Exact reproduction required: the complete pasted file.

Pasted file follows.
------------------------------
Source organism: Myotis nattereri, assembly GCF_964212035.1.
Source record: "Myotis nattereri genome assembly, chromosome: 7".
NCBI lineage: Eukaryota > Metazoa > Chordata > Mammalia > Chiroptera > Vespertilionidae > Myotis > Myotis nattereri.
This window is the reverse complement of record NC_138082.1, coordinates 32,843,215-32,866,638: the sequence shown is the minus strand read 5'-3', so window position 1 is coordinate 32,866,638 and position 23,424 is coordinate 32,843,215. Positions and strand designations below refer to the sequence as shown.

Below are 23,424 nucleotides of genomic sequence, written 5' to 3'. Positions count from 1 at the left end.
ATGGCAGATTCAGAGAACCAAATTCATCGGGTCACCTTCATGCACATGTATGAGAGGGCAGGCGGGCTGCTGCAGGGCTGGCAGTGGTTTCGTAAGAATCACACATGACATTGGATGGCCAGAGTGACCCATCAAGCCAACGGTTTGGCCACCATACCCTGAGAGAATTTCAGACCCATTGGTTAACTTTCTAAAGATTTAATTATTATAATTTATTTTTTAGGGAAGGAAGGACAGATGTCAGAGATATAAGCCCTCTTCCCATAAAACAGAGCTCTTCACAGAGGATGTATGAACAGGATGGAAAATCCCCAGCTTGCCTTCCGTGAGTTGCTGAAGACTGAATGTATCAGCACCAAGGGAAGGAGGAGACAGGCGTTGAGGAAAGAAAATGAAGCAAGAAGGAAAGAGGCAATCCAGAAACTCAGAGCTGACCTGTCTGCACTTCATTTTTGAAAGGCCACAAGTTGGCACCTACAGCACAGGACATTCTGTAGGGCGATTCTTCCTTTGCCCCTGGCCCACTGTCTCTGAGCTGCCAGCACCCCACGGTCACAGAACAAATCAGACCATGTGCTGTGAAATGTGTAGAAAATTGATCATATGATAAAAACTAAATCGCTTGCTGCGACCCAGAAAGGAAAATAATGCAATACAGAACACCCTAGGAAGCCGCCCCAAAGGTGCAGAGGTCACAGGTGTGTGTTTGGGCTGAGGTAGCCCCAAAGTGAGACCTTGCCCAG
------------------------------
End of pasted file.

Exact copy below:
Source organism: Myotis nattereri, assembly GCF_964212035.1.
Source record: "Myotis nattereri genome assembly, chromosome: 7".
NCBI lineage: Eukaryota > Metazoa > Chordata > Mammalia > Chiroptera > Vespertilionidae > Myotis > Myotis nattereri.
This window is the reverse complement of record NC_138082.1, coordinates 32,843,215-32,866,638: the sequence shown is the minus strand read 5'-3', so window position 1 is coordinate 32,866,638 and position 23,424 is coordinate 32,843,215. Positions and strand designations below refer to the sequence as shown.

Below are 23,424 nucleotides of genomic sequence, written 5' to 3'. Positions count from 1 at the left end.
ATGGCAGATTCAGAGAACCAAATTCATCGGGTCACCTTCATGCACATGTATGAGAGGGCAGGCGGGCTGCTGCAGGGCTGGCAGTGGTTTCGTAAGAATCACACATGACATTGGATGGCCAGAGTGACCCATCAAGCCAACGGTTTGGCCACCATACCCTGAGAGAATTTCAGACCCATTGGTTAACTTTCTAAAGATTTAATTATTATAATTTATTTTTTAGGGAAGGAAGGACAGATGTCAGAGATATAAGCCCTCTTCCCATAAAACAGAGCTCTTCACAGAGGATGTATGAACAGGATGGAAAATCCCCAGCTTGCCTTCCGTGAGTTGCTGAAGACTGAATGTATCAGCACCAAGGGAAGGAGGAGACAGGCGTTGAGGAAAGAAAATGAAGCAAGAAGGAAAGAGGCAATCCAGAAACTCAGAGCTGACCTGTCTGCACTTCATTTTTGAAAGGCCACAAGTTGGCACCTACAGCACAGGACATTCTGTAGGGCGATTCTTCCTTTGCCCCTGGCCCACTGTCTCTGAGCTGCCAGCACCCCACGGTCACAGAACAAATCAGACCATGTGCTGTGAAATGTGTAGAAAATTGATCATATGATAAAAACTAAATCGCTTGCTGCGACCCAGAAAGGAAAATAATGCAATACAGAACACCCTAGGAAGCCGCCCCAAAGGTGCAGAGGTCACAGGTGTGTGTTTGGGCTGAGGTAGCCCCAAAGTGAGACCTTGCCCAG